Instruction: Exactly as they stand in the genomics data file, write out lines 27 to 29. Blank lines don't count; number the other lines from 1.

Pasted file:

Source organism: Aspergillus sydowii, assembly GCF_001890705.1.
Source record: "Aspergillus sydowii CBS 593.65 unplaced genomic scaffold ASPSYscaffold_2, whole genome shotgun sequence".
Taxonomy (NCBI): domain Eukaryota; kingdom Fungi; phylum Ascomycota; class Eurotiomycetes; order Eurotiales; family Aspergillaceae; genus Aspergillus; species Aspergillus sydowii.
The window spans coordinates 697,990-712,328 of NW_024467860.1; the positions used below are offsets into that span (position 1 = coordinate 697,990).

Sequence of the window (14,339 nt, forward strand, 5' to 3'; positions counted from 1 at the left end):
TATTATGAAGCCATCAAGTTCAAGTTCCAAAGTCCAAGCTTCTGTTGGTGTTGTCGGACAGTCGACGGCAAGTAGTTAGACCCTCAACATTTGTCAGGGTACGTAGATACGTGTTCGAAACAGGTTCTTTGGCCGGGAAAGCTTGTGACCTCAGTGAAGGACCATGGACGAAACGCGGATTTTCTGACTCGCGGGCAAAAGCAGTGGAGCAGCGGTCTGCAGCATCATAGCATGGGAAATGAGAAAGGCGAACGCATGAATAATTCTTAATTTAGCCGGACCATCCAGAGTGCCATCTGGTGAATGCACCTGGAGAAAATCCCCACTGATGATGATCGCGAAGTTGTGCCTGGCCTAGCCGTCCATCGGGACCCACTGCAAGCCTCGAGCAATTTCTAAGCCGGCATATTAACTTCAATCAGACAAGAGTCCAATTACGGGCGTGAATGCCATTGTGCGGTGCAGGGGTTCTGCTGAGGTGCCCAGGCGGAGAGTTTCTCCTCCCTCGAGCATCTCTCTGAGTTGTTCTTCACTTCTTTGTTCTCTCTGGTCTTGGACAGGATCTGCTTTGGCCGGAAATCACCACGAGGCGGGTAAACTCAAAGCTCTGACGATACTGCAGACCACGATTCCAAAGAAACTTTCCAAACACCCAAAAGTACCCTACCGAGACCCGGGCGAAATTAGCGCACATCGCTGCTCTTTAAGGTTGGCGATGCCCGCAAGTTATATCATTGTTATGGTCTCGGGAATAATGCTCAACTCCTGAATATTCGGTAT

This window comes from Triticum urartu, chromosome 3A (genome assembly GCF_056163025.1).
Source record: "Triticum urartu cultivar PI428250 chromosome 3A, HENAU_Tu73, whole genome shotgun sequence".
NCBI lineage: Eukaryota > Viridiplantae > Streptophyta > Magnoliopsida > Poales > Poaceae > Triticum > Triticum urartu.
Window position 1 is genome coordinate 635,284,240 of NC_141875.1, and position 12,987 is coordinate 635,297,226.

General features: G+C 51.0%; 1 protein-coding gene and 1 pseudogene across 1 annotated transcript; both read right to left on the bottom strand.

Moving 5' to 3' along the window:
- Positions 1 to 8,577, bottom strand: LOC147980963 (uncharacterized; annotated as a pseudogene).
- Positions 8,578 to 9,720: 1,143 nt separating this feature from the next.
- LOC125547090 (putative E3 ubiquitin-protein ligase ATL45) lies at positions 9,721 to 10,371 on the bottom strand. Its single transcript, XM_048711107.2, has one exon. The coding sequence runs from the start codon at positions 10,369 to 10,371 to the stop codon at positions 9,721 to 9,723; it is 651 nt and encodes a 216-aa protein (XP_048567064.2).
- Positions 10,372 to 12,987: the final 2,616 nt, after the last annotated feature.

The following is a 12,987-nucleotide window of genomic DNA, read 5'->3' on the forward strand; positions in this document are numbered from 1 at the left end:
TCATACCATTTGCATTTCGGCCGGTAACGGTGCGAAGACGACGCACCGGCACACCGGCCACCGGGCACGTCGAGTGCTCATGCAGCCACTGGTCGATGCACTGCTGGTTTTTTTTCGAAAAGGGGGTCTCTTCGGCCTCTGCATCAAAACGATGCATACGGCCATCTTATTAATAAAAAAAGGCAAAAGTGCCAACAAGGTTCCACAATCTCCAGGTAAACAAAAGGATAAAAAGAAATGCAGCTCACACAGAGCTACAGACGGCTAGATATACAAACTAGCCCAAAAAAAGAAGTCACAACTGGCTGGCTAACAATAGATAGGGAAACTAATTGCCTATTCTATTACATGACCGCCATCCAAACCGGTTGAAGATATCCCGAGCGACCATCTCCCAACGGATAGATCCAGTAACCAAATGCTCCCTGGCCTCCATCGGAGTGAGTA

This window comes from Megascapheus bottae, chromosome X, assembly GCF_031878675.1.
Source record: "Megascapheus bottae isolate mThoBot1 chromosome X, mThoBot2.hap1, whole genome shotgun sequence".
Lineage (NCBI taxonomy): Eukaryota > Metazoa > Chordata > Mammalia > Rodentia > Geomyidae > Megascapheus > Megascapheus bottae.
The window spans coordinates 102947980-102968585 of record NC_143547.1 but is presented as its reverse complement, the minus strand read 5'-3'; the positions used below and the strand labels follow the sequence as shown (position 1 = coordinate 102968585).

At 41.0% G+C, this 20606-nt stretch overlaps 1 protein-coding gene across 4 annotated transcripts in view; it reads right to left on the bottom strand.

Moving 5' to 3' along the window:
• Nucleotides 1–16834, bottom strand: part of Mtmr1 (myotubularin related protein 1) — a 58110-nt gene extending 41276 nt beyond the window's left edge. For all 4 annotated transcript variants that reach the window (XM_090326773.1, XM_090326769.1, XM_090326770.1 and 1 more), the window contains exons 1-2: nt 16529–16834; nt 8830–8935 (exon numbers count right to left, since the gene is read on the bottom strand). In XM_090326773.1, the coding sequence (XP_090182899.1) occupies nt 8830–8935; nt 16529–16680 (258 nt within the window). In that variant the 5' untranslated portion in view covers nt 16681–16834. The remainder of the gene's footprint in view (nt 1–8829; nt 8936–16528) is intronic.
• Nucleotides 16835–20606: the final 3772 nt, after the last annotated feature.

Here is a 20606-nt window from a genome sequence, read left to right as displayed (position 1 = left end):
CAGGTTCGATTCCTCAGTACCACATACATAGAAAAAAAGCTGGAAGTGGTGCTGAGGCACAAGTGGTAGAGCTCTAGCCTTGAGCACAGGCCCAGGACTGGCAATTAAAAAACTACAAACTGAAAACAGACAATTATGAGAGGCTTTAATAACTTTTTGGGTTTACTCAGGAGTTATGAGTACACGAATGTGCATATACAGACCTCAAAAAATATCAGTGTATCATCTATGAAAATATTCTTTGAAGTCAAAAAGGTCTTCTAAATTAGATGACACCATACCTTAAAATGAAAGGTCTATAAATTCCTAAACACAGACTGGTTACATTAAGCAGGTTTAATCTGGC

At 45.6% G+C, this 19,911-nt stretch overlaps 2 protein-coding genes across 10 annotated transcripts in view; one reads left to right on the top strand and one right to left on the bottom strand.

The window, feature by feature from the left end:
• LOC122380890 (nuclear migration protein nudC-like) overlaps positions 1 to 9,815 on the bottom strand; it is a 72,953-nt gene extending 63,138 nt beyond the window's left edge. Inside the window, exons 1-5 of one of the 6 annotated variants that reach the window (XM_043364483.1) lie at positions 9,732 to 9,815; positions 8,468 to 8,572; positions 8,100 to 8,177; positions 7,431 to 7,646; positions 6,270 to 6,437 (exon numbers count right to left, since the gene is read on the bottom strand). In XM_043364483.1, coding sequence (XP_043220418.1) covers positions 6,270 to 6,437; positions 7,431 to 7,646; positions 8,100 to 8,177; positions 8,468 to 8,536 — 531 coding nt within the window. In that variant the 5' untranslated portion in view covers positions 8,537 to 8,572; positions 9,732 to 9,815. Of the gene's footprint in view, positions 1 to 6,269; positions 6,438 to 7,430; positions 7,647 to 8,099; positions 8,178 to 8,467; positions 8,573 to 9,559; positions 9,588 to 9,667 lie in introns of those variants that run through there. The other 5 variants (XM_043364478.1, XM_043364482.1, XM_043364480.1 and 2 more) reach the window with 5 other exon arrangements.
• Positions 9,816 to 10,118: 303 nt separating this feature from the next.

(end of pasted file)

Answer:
Here is a 20606-nt window from a genome sequence, read left to right as displayed (position 1 = left end):
CAGGTTCGATTCCTCAGTACCACATACATAGAAAAAAAGCTGGAAGTGGTGCTGAGGCACAAGTGGTAGAGCTCTAGCCTTGAGCACAGGCCCAGGACTGGCAATTAAAAAACTACAAACTGAAAACAGACAATTATGAGAGGCTTTAATAACTTTTTGGGTTTACTCAGGAGTTATGAGTACACGAATGTGCATATACAGACCTCAAAAAATATCAGTGTATCATCTATGAAAATATTCTTTGAAGTCAAAAAGGTCTTCTAAATTAGATGACACCATACCTTAAAATGAAAGGTCTATAAATTCCTAAACACAGACTGGTTACATTAAGCAGGTTTAATCTGGC

At 45.6% G+C, this 19,911-nt stretch overlaps 2 protein-coding genes across 10 annotated transcripts in view; one reads left to right on the top strand and one right to left on the bottom strand.